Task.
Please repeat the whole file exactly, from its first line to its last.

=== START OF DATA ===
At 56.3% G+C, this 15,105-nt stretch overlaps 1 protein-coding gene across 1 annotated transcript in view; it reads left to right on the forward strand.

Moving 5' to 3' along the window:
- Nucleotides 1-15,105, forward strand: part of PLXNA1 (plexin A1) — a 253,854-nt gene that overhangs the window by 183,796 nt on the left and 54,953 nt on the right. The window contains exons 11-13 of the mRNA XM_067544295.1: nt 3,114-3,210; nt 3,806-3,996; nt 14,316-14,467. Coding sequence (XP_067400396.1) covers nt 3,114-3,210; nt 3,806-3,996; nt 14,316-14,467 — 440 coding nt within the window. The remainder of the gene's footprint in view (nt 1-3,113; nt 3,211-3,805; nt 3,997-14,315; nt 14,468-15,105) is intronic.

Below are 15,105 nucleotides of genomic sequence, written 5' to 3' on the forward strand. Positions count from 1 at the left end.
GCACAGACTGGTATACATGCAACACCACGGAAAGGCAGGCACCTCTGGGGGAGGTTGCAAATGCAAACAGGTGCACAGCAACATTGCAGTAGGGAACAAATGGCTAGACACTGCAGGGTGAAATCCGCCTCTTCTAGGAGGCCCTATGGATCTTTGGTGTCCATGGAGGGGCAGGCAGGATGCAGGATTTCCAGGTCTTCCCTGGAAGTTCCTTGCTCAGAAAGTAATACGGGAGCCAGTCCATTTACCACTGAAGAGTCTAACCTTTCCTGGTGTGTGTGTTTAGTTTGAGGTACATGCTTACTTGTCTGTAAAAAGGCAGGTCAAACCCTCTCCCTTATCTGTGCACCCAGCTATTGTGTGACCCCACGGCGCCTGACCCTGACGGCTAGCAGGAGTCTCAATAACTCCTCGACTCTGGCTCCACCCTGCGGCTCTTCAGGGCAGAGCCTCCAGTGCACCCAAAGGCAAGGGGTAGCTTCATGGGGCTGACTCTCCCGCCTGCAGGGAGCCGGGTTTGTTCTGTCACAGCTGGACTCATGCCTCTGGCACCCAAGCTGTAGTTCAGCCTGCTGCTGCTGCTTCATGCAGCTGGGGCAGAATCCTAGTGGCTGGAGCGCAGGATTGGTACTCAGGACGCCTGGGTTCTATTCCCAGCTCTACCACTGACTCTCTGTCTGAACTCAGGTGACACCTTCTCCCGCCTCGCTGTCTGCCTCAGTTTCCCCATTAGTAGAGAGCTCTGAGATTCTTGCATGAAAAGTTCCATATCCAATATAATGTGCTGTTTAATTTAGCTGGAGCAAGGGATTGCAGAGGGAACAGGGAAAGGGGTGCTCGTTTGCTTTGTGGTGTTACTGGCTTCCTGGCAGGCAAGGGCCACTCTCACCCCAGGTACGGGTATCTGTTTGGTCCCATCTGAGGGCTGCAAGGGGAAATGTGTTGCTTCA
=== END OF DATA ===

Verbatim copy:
At 56.3% G+C, this 15,105-nt stretch overlaps 1 protein-coding gene across 1 annotated transcript in view; it reads left to right on the forward strand.

Moving 5' to 3' along the window:
- Nucleotides 1-15,105, forward strand: part of PLXNA1 (plexin A1) — a 253,854-nt gene that overhangs the window by 183,796 nt on the left and 54,953 nt on the right. The window contains exons 11-13 of the mRNA XM_067544295.1: nt 3,114-3,210; nt 3,806-3,996; nt 14,316-14,467. Coding sequence (XP_067400396.1) covers nt 3,114-3,210; nt 3,806-3,996; nt 14,316-14,467 — 440 coding nt within the window. The remainder of the gene's footprint in view (nt 1-3,113; nt 3,211-3,805; nt 3,997-14,315; nt 14,468-15,105) is intronic.

Below are 15,105 nucleotides of genomic sequence, written 5' to 3' on the forward strand. Positions count from 1 at the left end.
GCACAGACTGGTATACATGCAACACCACGGAAAGGCAGGCACCTCTGGGGGAGGTTGCAAATGCAAACAGGTGCACAGCAACATTGCAGTAGGGAACAAATGGCTAGACACTGCAGGGTGAAATCCGCCTCTTCTAGGAGGCCCTATGGATCTTTGGTGTCCATGGAGGGGCAGGCAGGATGCAGGATTTCCAGGTCTTCCCTGGAAGTTCCTTGCTCAGAAAGTAATACGGGAGCCAGTCCATTTACCACTGAAGAGTCTAACCTTTCCTGGTGTGTGTGTTTAGTTTGAGGTACATGCTTACTTGTCTGTAAAAAGGCAGGTCAAACCCTCTCCCTTATCTGTGCACCCAGCTATTGTGTGACCCCACGGCGCCTGACCCTGACGGCTAGCAGGAGTCTCAATAACTCCTCGACTCTGGCTCCACCCTGCGGCTCTTCAGGGCAGAGCCTCCAGTGCACCCAAAGGCAAGGGGTAGCTTCATGGGGCTGACTCTCCCGCCTGCAGGGAGCCGGGTTTGTTCTGTCACAGCTGGACTCATGCCTCTGGCACCCAAGCTGTAGTTCAGCCTGCTGCTGCTGCTTCATGCAGCTGGGGCAGAATCCTAGTGGCTGGAGCGCAGGATTGGTACTCAGGACGCCTGGGTTCTATTCCCAGCTCTACCACTGACTCTCTGTCTGAACTCAGGTGACACCTTCTCCCGCCTCGCTGTCTGCCTCAGTTTCCCCATTAGTAGAGAGCTCTGAGATTCTTGCATGAAAAGTTCCATATCCAATATAATGTGCTGTTTAATTTAGCTGGAGCAAGGGATTGCAGAGGGAACAGGGAAAGGGGTGCTCGTTTGCTTTGTGGTGTTACTGGCTTCCTGGCAGGCAAGGGCCACTCTCACCCCAGGTACGGGTATCTGTTTGGTCCCATCTGAGGGCTGCAAGGGGAAATGTGTTGCTTCA